Though there is no search option, Periscope has nailed down the location service side of things. Rather than simply naming the city or location where a stream is in the manner Meerkat approaches things, Periscope can be tied directly to Google Maps. The location in Periscope is separated from the stream itself, shown below the stream. Meerkat sees fit to display everything at once. Below are two pictures showing the location of two streams, the first a stream from a restaurant in Stockholm, the second is fire fighting training in California.
If the above picture looks cluttered to you, you aren’t alone in that opinion. It should be noted the following picture is not of the stream itself, merely the location.
Both apps sport a chat function, though again the pros and cons come through. Within Meerkat, the chat cannot be hidden, so you’re at the mercy of other stream watchers. There is the ability to hide the chat within Periscope, or if only a handful of people are spamming the chat, you’re allowed to block specific people. Unfortunately some Periscope streams can be overloaded with chat and a pop up message occurs.
In order to try and parse down the chat spam, Periscope does allow private broadcasts where only followers or selected accounts will be invited to the stream. Meerkat is a strictly public stream and the chat tends to suffer due to that.
Both certainly have their strengths and weaknesses, so despite sounding like a cop-out, it’s nearly a toss up between the two. The option for private broadcasts more than makes up for any issues I have with Periscope, including the inability to search for users. If I find a stream is interesting enough then I’ll follow it, and thus can find the stream through my following list. It isn’t ideal, but at least it is a workaround. Meerkat isn’t perfect either as chat on those streams can rapidly turn into a live version of Lord of the Flies. The lack of a pause and resume feature on Meerket as well as the streams looking awfully crowded due to the chat and constant location make the feeds appear disorderly.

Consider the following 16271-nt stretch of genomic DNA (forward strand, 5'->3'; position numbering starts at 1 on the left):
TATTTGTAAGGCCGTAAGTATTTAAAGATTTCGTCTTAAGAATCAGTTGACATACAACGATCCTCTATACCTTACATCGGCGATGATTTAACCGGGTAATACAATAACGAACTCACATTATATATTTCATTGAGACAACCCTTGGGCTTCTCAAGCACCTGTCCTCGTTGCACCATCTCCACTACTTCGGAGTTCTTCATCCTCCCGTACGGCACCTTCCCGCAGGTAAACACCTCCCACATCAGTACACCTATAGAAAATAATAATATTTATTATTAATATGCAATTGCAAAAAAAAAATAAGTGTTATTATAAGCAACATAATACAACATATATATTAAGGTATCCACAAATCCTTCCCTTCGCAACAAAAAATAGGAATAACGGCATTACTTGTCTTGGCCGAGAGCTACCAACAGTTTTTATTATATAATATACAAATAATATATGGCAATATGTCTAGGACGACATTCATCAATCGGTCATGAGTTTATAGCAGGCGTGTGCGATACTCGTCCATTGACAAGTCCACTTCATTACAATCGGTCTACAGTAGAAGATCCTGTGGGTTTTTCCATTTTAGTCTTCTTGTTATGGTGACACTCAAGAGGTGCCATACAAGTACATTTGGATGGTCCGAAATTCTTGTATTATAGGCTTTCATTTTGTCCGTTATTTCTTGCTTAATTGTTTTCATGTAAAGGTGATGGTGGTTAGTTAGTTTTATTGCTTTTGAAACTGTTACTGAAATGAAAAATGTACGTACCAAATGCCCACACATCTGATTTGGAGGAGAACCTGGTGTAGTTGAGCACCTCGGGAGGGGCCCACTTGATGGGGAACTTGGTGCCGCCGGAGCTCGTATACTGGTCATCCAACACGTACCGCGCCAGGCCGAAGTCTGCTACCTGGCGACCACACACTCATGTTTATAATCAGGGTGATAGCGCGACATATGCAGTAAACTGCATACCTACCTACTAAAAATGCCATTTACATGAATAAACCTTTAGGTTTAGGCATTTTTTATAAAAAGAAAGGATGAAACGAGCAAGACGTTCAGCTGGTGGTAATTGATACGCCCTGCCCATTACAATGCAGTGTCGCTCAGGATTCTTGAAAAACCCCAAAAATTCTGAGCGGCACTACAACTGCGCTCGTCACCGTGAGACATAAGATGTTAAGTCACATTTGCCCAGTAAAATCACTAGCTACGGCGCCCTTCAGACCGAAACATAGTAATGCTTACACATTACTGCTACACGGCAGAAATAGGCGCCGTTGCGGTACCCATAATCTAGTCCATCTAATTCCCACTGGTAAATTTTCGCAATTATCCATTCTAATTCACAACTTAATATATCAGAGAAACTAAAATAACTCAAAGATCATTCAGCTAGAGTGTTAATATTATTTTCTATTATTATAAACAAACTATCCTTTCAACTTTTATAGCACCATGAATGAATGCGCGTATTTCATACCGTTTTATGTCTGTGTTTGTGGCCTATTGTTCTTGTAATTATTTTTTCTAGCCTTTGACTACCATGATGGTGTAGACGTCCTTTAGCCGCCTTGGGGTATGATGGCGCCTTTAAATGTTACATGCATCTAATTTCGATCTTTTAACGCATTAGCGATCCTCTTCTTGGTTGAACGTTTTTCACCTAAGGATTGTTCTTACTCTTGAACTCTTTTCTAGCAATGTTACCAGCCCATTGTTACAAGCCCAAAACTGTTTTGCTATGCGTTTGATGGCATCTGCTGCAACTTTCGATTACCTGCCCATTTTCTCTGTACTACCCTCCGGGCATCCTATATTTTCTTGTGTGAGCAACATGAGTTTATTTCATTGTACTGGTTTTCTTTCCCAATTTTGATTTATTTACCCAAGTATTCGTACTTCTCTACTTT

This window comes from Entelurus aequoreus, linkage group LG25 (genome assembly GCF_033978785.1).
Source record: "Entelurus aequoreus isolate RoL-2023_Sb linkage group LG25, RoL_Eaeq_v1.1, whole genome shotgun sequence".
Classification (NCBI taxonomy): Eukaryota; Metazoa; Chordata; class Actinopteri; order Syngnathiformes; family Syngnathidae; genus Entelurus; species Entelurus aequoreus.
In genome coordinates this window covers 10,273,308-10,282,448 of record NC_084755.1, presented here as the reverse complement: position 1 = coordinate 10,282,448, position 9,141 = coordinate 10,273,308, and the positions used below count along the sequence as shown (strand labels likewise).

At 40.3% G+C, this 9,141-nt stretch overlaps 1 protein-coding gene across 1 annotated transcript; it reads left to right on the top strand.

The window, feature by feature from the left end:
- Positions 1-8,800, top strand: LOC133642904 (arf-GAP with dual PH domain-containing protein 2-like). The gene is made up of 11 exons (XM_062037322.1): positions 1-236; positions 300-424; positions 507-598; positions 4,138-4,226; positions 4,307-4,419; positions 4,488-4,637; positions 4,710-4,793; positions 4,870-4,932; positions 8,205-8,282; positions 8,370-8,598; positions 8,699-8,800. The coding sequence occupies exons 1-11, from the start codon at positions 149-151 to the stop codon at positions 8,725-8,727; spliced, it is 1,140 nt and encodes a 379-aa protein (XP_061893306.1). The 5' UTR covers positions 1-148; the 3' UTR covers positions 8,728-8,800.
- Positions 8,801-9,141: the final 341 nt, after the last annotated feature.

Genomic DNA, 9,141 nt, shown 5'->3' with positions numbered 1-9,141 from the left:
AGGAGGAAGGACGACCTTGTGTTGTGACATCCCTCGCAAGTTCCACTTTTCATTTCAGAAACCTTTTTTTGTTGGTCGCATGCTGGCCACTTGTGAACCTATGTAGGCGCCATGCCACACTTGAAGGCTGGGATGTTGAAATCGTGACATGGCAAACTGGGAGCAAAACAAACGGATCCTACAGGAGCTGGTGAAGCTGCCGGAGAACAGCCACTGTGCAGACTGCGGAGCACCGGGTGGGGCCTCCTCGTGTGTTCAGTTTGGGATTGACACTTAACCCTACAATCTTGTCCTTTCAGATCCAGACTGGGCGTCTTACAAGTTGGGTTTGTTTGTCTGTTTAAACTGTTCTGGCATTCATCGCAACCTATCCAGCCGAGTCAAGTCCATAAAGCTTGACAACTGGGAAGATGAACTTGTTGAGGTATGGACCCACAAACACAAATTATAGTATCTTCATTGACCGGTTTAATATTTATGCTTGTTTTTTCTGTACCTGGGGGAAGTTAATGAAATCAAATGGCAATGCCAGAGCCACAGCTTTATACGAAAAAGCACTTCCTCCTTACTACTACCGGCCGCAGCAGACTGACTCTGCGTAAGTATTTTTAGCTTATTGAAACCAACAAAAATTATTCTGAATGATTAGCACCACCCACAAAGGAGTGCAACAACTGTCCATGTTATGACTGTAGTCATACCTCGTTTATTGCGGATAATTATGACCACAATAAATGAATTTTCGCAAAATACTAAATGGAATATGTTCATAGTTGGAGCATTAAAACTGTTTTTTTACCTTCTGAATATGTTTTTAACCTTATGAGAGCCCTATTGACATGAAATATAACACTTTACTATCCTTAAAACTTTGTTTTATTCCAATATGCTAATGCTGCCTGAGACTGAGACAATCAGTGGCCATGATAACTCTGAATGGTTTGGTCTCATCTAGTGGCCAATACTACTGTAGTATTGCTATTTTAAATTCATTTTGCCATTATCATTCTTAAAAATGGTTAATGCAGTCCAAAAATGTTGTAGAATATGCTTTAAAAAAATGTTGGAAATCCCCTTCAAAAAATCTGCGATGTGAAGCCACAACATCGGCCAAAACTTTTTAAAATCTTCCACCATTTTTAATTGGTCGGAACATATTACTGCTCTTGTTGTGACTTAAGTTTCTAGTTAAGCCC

Given my usage patterns and preferences, I give a slight edge to Periscope. The pause and resume feature is incredibly convenient as I tend to receive a high volume of emails throughout the day and the option to get back into the stream and miss a minimum amount of time is fantastic. Periscope offers cleaner looking broadcasts as they can go unhindered by chat and have their location and descriptions hidden away. Neither are perfect, but I can see myself using Periscope more regularly. Of course, without an ability to watch previous broadcasts, only so-so streamer to viewer chat interactions and stream quality dependent on sending and receiving hardware as well as internet connection, both could be fads that fade with time. I envision both Meerkat and Periscope having similar issues to traditional television broadcasts: the inability to be flexibly with watch times — as opposed to YouTube, Twitch and Vine’s abilities to watch any time — may limit their long term success.